The Dutch government has suspended all passenger flights from the United Kingdom until 1 Jan 2021 after a case of contamination from a new British mutation of the coronavirus was discovered in the Netherlands.
The mutated variant of the virus, according to British authorities, has a much higher rate of transmission, "up to 70 percent more," according to a statement made by Prime Minister Boris Johnson during a press conference held yesterday.
"Christmas is not going to be as planned," said Johnson, who was forced to proclaim a new crackdown under the holidays due to the spike in the number of new infections, which is probably caused by the new variant of the covid-19 virus. The Bristish Prime Minister had hoped that the restrictions imposed in November would have reduced the circulation of the virus, allowing an easing of restrictions by Christmas.
As reported in the British newspaper The Guardian, the mutation of a virus itself is not an abnormal occurrence. Viruses mutate all the time, and most of the new variants go extinct. Sometimes they spread without altering the behaviour of the virus. In rare cases, they trigger unpredictable changes.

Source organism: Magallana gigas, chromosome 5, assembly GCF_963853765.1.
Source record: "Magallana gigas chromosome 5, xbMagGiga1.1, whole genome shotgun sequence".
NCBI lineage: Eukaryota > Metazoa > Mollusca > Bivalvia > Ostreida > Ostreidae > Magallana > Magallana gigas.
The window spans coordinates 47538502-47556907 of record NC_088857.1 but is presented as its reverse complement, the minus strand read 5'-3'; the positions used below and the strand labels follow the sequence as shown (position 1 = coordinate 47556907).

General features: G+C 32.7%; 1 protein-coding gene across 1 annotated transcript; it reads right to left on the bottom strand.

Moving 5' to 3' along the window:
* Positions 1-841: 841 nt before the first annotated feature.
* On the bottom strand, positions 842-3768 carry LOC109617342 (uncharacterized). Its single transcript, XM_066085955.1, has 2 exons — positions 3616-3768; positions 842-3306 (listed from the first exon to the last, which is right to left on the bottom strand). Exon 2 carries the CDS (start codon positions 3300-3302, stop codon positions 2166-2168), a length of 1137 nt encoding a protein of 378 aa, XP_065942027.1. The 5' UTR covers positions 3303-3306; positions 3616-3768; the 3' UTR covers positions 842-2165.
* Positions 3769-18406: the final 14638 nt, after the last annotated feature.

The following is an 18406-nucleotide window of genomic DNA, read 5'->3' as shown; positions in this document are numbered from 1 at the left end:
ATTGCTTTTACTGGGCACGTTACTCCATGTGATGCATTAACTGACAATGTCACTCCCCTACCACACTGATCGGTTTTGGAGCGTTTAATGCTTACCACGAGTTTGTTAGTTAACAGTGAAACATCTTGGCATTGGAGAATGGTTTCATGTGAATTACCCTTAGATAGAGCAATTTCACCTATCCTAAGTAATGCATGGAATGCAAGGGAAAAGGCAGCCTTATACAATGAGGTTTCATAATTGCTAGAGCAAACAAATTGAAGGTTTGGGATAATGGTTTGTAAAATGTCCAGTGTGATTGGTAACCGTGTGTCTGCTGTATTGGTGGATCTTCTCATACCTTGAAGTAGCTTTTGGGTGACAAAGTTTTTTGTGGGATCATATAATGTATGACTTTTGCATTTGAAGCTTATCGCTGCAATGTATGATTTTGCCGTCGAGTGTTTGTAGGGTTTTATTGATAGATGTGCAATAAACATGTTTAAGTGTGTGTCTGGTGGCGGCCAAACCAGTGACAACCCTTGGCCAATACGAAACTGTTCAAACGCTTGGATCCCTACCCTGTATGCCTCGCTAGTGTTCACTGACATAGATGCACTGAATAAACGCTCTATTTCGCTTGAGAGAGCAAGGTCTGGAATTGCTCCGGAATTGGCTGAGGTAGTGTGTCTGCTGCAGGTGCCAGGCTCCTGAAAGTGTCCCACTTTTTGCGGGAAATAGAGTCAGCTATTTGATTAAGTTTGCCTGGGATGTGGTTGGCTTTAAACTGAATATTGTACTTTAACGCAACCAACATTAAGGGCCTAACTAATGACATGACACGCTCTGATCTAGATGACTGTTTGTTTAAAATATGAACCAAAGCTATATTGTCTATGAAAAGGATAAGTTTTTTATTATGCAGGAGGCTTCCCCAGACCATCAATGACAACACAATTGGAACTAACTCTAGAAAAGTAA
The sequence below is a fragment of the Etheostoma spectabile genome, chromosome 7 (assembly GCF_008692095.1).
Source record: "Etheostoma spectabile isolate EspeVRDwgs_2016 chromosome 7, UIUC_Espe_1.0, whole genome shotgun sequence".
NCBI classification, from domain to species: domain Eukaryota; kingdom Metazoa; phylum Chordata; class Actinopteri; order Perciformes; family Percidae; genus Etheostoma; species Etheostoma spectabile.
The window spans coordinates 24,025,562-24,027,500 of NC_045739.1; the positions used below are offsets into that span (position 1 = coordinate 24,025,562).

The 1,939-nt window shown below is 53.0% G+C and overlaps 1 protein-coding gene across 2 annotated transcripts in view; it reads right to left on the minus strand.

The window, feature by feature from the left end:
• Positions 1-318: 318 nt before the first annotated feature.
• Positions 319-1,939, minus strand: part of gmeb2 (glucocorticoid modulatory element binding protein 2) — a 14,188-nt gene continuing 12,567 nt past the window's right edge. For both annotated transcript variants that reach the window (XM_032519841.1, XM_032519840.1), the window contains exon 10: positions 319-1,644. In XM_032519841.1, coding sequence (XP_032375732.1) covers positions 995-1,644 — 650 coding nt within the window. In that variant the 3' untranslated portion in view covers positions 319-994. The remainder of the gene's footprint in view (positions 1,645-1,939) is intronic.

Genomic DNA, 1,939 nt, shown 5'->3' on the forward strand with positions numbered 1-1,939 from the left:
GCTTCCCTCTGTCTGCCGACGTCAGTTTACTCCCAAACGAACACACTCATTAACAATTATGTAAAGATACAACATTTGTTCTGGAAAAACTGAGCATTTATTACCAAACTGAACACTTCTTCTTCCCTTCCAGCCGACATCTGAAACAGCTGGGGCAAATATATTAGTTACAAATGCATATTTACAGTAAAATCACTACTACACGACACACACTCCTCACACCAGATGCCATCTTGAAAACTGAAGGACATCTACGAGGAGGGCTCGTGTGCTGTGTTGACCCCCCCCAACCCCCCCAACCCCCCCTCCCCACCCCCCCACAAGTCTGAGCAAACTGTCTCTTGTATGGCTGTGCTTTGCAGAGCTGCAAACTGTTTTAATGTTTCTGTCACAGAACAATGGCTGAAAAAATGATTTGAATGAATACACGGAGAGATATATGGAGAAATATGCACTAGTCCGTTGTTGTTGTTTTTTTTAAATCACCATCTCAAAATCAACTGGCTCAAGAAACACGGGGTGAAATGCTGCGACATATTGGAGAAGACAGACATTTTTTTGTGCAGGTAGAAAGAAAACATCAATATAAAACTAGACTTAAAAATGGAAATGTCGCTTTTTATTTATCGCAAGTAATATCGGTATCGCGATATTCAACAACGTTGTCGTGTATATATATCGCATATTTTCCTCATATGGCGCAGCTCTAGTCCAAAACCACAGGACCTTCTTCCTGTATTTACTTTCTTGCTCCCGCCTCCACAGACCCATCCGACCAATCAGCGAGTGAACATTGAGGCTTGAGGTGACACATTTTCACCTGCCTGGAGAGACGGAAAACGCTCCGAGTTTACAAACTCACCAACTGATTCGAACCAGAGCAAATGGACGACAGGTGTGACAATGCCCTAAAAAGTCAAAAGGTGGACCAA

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"If the new variant had a big impact on the severity of the disease, we would have seen it by now," said Ewan Birney, deputy director general of the European Molecular Biology Laboratory and joint director of the European Bioinformatics Institute in Cambridge. "The percentage of hospital cases relative to the number of infections would have plummeted or dropped dramatically. Neither of those things happened, so we can conclude that the impact on the number of serious cases is likely to be modest." As for vaccines, Birney said approved formulas are tested with many variants of the virus in circulation. "So there's every reason to think that the vaccines will still work against this new strain, although it obviously needs to be thoroughly tested."
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